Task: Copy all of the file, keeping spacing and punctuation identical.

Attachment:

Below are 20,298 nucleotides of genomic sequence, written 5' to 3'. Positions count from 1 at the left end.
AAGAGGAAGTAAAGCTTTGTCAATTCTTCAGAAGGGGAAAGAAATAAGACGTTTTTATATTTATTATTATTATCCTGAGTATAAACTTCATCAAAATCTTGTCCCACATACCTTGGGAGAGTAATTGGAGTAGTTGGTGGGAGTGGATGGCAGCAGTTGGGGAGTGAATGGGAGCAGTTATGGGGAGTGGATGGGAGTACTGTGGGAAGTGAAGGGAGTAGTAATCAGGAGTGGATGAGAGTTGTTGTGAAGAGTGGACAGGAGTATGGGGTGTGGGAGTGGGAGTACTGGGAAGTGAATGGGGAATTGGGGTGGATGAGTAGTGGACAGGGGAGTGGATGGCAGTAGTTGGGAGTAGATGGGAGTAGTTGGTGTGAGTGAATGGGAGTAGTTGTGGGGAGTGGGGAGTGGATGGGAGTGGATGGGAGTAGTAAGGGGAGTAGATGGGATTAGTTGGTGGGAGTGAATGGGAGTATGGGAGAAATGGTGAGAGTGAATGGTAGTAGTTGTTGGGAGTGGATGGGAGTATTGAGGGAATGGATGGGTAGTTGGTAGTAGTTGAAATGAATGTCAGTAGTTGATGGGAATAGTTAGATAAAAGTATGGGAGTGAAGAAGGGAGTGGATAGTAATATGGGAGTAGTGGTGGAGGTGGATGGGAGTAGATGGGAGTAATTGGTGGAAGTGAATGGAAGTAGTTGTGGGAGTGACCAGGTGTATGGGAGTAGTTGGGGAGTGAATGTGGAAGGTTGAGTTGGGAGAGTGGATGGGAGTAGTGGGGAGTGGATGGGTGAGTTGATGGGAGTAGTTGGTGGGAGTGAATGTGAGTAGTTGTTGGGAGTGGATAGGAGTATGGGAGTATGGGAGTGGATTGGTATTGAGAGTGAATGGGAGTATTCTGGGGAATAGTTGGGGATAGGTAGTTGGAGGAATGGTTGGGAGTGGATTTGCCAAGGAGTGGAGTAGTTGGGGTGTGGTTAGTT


Below are 20,298 nucleotides of genomic sequence, written 5' to 3'. Positions count from 1 at the left end.
AAGAGGAAGTAAAGCTTTGTCAATTCTTCAGAAGGGGAAAGAAATAAGACGTTTTTATATTTATTATTATTATCCTGAGTATAAACTTCATCAAAATCTTGTCCCACATACCTTGGGAGAGTAATTGGAGTAGTTGGTGGGAGTGGATGGCAGCAGTTGGGGAGTGAATGGGAGCAGTTATGGGGAGTGGATGGGAGTACTGTGGGAAGTGAAGGGAGTAGTAATCAGGAGTGGATGAGAGTTGTTGTGAAGAGTGGACAGGAGTATGGGGTGTGGGAGTGGGAGTACTGGGAAGTGAATGGGGAATTGGGGTGGATGAGTAGTGGACAGGGGAGTGGATGGCAGTAGTTGGGAGTAGATGGGAGTAGTTGGTGTGAGTGAATGGGAGTAGTTGTGGGGAGTGGGGAGTGGATGGGAGTGGATGGGAGTAGTAAGGGGAGTAGATGGGATTAGTTGGTGGGAGTGAATGGGAGTATGGGAGAAATGGTGAGAGTGAATGGTAGTAGTTGTTGGGAGTGGATGGGAGTATTGAGGGAATGGATGGGTAGTTGGTAGTAGTTGAAATGAATGTCAGTAGTTGATGGGAATAGTTAGATAAAAGTATGGGAGTGAAGAAGGGAGTGGATAGTAATATGGGAGTAGTGGTGGAGGTGGATGGGAGTAGATGGGAGTAATTGGTGGAAGTGAATGGAAGTAGTTGTGGGAGTGACCAGGTGTATGGGAGTAGTTGGGGAGTGAATGTGGAAGGTTGAGTTGGGAGAGTGGATGGGAGTAGTGGGGAGTGGATGGGTGAGTTGATGGGAGTAGTTGGTGGGAGTGAATGTGAGTAGTTGTTGGGAGTGGATAGGAGTATGGGAGTATGGGAGTGGATTGGTATTGAGAGTGAATGGGAGTATTCTGGGGAATAGTTGGGGATAGGTAGTTGGAGGAATGGTTGGGAGTGGATTTGCCAAGGAGTGGAGTAGTTGGGGTGTGGTTAGTT